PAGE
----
## Abstract

The intensity of individual gold nanoparticles with nominal diameters of 80, 100, 150, and 200 nm was measured using single-particle inductively coupled plasma-mass spectrometry (ICP-MS). Since the particles are not perfectly monodisperse, a distribution of ICP-MS intensity was obtained for each nominal diameter. The distribution of particle mass was determined from the transmission electron microscopy (TEM) image of the particles. The distribution of ICP-MS intensity and the distribution of particle mass for each nominal diameter were correlated to give a calibration curve. The calibration curves are linear, but the slope decreases as the nominal diameter increases. The reduced slope is probably due to a smaller degree of vaporization of the large particles.

In addition to the degree of particle vaporization, the rate of analyte diffusion in the ICP is an important factor that determines the measured ICP-MS intensity. Simulated ICP-MS intensity versus particle size was calculated using a simple computer program that accounts for the vaporization rate of the gold nanoparticles and the diffusion rate and degree of ionization of the gold atoms. The curvature of the simulated calibration curves changes with sampling depth because the effects of particle vaporization and analyte diffusion on the ICP-MS intensity are dependent on the residence time of the particle in the ICP. Calibration curves of four hypothetical particles representing the four combinations of high and low boiling points (2000 and 4000 K) and high and low analyte diffusion rates (atomic masses of 10 and 200 Da) were calculated to further illustrate the relative effects of particle vaporization and analyte diffusion. The simulated calibration curves show that the sensitivity of single-particle ICP-MS is smaller than that of the ICP-MS measurement of continuous flow of standard solutions by a factor of 2 or more. Calibration using continuous flow of standard solution is semi-quantitative at best.

An empirical equation is formulated for the estimation of the position of complete vaporization of a particle in the ICP. The equation takes into account the particle properties (diameter, density, boiling point, and molecular weight of the constituents of the particle) and the ICP operating parameters (ICP forward power and central channel gas flow rate). The proportional constant and exponents of the variables in the equation were solved using literature values of ICP operating conditions for single-particle inductively coupled plasma-mass spectrometry (ICP-MS) and inductively coupled plasma-atomic emission spectrometry (ICP-AES) measurements of 6 kinds of particles in 12 studies. The calculated position is a useful guide for the selection of sampling depth or observation height for ICP-MS and ICP-AES measurements of single particles as well as discrete particles in a flow, such as laser-ablated materials and airborne particulates.

In addition to the degree of particle vaporization, the rate of analyte diffusion in the ICP is an important factor that determines the measured ICP-MS intensity. Simulated ICP-MS intensity versus particle size was calculated using a simple computer program that accounts for the vaporization rate of the gold nanoparticles and the diffusion rate and degree of ionization of the gold atoms. The curvature of the simulated calibration curves changes with sampling depth because the effects of particle vaporization and analyte diffusion on the ICP-MS intensity are dependent on the residence time of the particle in the ICP. Calibration curves of four hypothetical particles representing the four combinations of high and low boiling points (2000 and 4000 K) and high and low analyte diffusion rates (atomic masses of 10 and 200 Da) were calculated to further illustrate the relative effects of particle vaporization and analyte diffusion. The simulated calibration curves show that the sensitivity of single-particle ICP-MS is smaller than that of the ICP-MS measurement of continuous flow of standard solutions by a factor of 2 or more. Calibration using continuous flow of standard solution is semi-quantitative at best.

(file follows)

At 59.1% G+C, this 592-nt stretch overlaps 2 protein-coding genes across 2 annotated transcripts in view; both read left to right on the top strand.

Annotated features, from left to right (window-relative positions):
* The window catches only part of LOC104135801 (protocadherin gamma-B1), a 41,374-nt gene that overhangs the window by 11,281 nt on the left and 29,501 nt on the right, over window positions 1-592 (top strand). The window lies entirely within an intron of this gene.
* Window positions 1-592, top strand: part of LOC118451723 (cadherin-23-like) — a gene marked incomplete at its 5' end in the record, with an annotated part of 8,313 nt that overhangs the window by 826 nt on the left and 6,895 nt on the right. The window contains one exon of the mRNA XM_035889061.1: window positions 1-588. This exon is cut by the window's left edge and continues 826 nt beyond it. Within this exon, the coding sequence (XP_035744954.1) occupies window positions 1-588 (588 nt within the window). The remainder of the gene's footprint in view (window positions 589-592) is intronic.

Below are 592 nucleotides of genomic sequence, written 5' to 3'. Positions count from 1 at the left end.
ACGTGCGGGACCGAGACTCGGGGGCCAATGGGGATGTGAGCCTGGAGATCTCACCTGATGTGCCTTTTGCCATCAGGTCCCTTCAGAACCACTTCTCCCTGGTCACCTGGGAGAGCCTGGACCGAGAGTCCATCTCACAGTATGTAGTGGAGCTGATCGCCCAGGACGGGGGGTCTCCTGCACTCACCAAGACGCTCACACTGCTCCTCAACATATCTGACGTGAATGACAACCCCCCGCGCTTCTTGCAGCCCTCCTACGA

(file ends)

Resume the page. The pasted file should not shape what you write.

An empirical equation is formulated for the estimation of the position of complete vaporization of a particle in the ICP. The equation takes into account the particle properties (diameter, density, boiling point, and molecular weight of the constituents of the particle) and the ICP operating parameters (ICP forward power and central channel gas flow rate). The proportional constant and exponents of the variables in the equation were solved using literature values of ICP operating conditions for single-particle inductively coupled plasma-mass spectrometry (ICP-MS) and inductively coupled plasma-atomic emission spectrometry (ICP-AES) measurements of 6 kinds of particles in 12 studies. The calculated position is a useful guide for the selection of sampling depth or observation height for ICP-MS and ICP-AES measurements of single particles as well as discrete particles in a flow, such as laser-ablated materials and airborne particulates.

Original language | English |
---|---|

Pages (from-to) | 30-39 |

Number of pages | 10 |

Journal | Spectrochimica Acta, Part B: Atomic Spectroscopy |

Volume | 89 |

Early online date | 12 Sept 2013 |

DOIs | |

Publication status | Published - Nov 2013 |

## Scopus Subject Areas

- Analytical Chemistry
- Atomic and Molecular Physics, and Optics
- Instrumentation
- Spectroscopy

## User-Defined Keywords

- Analyte atom diffusion
- ICP-MS
- Nanoparticle
- Particle vaporization
- Single-particle